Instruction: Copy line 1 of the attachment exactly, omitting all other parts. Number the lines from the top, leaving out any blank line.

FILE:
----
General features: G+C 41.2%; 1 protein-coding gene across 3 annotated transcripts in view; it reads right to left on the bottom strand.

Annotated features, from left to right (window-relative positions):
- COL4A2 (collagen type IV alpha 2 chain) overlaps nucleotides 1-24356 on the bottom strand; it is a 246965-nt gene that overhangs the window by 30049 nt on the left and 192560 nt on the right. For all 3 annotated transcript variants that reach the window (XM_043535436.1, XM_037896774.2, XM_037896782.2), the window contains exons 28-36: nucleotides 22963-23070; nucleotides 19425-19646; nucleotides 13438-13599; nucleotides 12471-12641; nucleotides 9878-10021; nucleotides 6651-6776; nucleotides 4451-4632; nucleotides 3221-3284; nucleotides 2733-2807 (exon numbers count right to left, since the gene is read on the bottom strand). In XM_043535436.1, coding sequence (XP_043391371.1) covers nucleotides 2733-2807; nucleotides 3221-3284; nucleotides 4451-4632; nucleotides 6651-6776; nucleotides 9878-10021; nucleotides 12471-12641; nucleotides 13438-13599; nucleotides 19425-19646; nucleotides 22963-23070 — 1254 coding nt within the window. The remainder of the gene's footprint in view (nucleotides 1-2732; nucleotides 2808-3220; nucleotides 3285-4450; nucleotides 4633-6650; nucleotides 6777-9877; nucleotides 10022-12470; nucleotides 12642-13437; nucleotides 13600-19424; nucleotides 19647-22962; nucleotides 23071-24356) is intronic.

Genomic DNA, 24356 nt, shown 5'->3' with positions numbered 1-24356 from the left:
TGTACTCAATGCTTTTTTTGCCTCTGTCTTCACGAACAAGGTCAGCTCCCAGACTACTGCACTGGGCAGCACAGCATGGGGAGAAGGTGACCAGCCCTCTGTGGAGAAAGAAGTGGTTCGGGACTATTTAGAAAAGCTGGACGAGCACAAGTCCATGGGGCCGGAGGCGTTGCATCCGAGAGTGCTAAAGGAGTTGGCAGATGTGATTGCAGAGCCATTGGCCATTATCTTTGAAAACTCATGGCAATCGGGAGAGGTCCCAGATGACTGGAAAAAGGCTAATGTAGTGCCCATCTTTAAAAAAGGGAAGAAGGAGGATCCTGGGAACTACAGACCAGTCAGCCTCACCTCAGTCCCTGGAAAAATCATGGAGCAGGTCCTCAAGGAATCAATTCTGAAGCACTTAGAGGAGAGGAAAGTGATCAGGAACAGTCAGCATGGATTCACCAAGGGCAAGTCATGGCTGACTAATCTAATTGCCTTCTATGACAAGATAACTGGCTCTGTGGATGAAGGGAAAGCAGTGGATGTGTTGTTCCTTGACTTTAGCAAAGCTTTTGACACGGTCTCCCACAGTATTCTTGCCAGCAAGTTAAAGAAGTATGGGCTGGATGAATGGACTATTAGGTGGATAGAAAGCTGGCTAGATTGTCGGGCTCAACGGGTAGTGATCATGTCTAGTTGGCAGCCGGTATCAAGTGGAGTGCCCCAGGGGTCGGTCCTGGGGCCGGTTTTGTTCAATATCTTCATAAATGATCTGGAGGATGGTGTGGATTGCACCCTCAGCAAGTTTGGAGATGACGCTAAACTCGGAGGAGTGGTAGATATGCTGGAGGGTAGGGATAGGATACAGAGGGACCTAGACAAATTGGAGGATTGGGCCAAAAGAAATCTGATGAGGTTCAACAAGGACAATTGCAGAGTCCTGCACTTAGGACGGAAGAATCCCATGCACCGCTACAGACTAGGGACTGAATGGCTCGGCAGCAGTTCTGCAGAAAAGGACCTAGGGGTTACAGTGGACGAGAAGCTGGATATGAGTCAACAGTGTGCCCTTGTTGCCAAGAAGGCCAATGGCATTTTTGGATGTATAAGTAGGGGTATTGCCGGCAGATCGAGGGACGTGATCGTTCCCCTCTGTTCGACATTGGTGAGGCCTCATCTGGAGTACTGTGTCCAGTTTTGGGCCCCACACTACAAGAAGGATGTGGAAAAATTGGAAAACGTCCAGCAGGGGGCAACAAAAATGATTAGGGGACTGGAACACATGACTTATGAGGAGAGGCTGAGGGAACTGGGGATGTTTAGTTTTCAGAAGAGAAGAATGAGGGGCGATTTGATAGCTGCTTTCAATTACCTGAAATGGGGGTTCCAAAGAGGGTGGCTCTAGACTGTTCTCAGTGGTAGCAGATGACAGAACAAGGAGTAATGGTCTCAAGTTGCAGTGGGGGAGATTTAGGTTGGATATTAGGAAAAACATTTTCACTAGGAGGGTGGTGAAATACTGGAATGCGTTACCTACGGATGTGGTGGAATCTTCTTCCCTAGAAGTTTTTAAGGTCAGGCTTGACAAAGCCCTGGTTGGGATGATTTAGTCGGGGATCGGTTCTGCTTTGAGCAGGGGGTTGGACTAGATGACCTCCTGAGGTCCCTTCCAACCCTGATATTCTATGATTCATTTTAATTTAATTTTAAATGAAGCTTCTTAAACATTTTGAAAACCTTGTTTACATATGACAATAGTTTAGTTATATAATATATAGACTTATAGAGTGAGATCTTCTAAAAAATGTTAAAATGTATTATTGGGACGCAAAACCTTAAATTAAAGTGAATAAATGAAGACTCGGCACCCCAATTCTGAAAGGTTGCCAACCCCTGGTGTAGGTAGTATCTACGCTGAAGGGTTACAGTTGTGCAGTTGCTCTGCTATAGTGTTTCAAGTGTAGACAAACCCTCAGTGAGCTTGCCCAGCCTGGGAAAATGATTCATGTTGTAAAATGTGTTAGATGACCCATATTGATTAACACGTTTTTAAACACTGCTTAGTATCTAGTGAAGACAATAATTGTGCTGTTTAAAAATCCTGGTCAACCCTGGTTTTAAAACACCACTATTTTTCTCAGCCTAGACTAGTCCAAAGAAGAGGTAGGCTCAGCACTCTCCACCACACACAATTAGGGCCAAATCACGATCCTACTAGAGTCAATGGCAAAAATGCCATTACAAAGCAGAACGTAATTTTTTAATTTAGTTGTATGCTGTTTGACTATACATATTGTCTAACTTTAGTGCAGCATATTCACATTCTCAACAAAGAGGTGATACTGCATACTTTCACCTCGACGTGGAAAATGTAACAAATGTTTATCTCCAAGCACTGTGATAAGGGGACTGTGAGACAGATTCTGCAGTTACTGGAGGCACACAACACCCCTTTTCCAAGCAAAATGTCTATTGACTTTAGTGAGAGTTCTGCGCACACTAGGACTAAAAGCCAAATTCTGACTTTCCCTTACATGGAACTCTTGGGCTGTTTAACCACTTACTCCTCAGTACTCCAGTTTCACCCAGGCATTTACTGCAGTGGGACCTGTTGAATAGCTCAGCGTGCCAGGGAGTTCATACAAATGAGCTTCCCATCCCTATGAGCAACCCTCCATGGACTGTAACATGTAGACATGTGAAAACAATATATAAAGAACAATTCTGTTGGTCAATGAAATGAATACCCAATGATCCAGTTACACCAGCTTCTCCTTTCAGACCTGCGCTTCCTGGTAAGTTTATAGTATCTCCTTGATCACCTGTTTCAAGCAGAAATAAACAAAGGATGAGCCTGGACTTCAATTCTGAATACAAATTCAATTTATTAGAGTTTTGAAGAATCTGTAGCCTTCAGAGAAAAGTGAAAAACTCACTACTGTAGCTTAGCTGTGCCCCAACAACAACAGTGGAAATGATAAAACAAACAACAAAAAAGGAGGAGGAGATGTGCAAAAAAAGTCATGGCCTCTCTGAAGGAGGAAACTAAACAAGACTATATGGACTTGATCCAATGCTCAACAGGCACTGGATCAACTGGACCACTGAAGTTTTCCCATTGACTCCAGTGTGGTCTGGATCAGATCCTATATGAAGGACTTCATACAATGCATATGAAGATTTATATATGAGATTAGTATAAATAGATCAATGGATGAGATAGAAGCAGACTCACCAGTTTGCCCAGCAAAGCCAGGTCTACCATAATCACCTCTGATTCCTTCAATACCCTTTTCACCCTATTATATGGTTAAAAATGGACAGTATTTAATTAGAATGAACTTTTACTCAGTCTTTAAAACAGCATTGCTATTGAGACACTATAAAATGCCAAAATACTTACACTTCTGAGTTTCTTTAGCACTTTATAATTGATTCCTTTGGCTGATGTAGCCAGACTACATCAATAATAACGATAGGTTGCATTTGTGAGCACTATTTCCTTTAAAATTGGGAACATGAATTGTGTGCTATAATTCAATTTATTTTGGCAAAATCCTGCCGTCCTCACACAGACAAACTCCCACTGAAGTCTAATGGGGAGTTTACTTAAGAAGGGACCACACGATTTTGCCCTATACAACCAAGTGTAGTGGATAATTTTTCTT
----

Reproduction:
General features: G+C 41.2%; 1 protein-coding gene across 3 annotated transcripts in view; it reads right to left on the bottom strand.